About Me

Born August 4, 1894 in Auburn, New York to William and Alice Beardsley Woodruff Hills. Younger brother Carroll Beardsley Hills and younger sister Mary Day Hills. Educated at St. Paul's School, Concord, New Hampshire and Princeton University, class of 1917

Sunday, December 21, 2008

Letter written December 9, 1918

Dear Mother-:

Since we have not moved lately and are still hold down the village of Salmroh (sp?) I can continue the travels and adventures of one P. Hills. I think I was at Beaumont in (illegible) at the last writing doing a touch of artillery observation.We lived there, another lieutenant called Hatch and I, for over two months. For quarters we had a splendid dugout underneath the building the O.P. (observation post) was in the top of. It was proof against anything except the very largest shells and happily very dry and fairly warm. There was too a French O.P. nearby and the two of us messed (ate meals) with them and in fact imposed on them generally. We worked our duty in eight hour shifts since one of us had to be there all the time. I would go on at four in the morning and stay till noon when Hatch would appear and stay till eight at night when I would relieve him again and so on. The night hours were naturally by far the worst for we could have no heat or light except in the little cubby hole where the telephones were and cold wasn’t the word. Moreover outside of the regular fire works there was absolutely nothing to watch. It was just a question of keep looking and wait for something to happen and usually nothing did. Sometimes tho things would get livelier and livelier among the rifles and machine guns and then up would go a rocket of one variety or another and we would turn on all the artillery and try to see what the results would be. Some nights would be very quiet with hardly a cannon fired from ten at night until morning, others would be fairly lively almost all the time with things coming and going in fine style. However, the fire in that sector was never very heavy unless there was a barrage on and they happily were never of very long duration.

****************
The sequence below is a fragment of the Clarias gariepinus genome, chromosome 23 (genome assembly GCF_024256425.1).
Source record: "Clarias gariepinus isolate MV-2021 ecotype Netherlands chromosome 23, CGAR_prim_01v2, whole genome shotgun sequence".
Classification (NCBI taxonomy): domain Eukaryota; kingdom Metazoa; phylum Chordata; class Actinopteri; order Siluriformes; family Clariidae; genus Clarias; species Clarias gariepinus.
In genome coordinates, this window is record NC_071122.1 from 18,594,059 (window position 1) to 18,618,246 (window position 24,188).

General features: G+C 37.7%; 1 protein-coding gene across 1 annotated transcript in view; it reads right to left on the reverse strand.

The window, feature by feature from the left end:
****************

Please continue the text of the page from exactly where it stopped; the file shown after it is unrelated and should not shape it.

About this time it became fairly evident that the Bosche were going to attack somewhere and it was going to be a real attack since already there had been identified on a great many parts of the front units that had come from Russia. We talked about it unofficially quite a bit wondering where it would break and officially every defensive measure possible was taken all the way from Switzerland to the North Sea. Then finally it did come, about as far from us as it possibly could be and it was then that Gen. Pershing made his famous offer to Marshall Foch, and we were taken.

I was sent ahead to billet the second Battalion of the 5th (Field Artillery Brigade of the 1st Division) principally I suppose because I could speak French and also because I needed a vacation. I had been in the O.P. for two months without a break or change of any sort. Three other officers had been there with me but somehow the business hadn’t agreed with them and they had been given something a little less strenuous.

It was then that I passed thru Paris and had one day there. We were to billet in the vicinity of Gisons and it was to that town we (the billeting party) first went. It was a wonderful part of the country, by far the best I had ever been in with the City of Gisons wonderfully medieval and interesting. Wasn’t there sometime in history a Black Knight of Gisons? If not there should have been. For the place is just suited to him. Black towers, a big, dingy narrow cathedral, very narrow streets and a million crows all around.

This is all I have time for now with love Paul

No comments: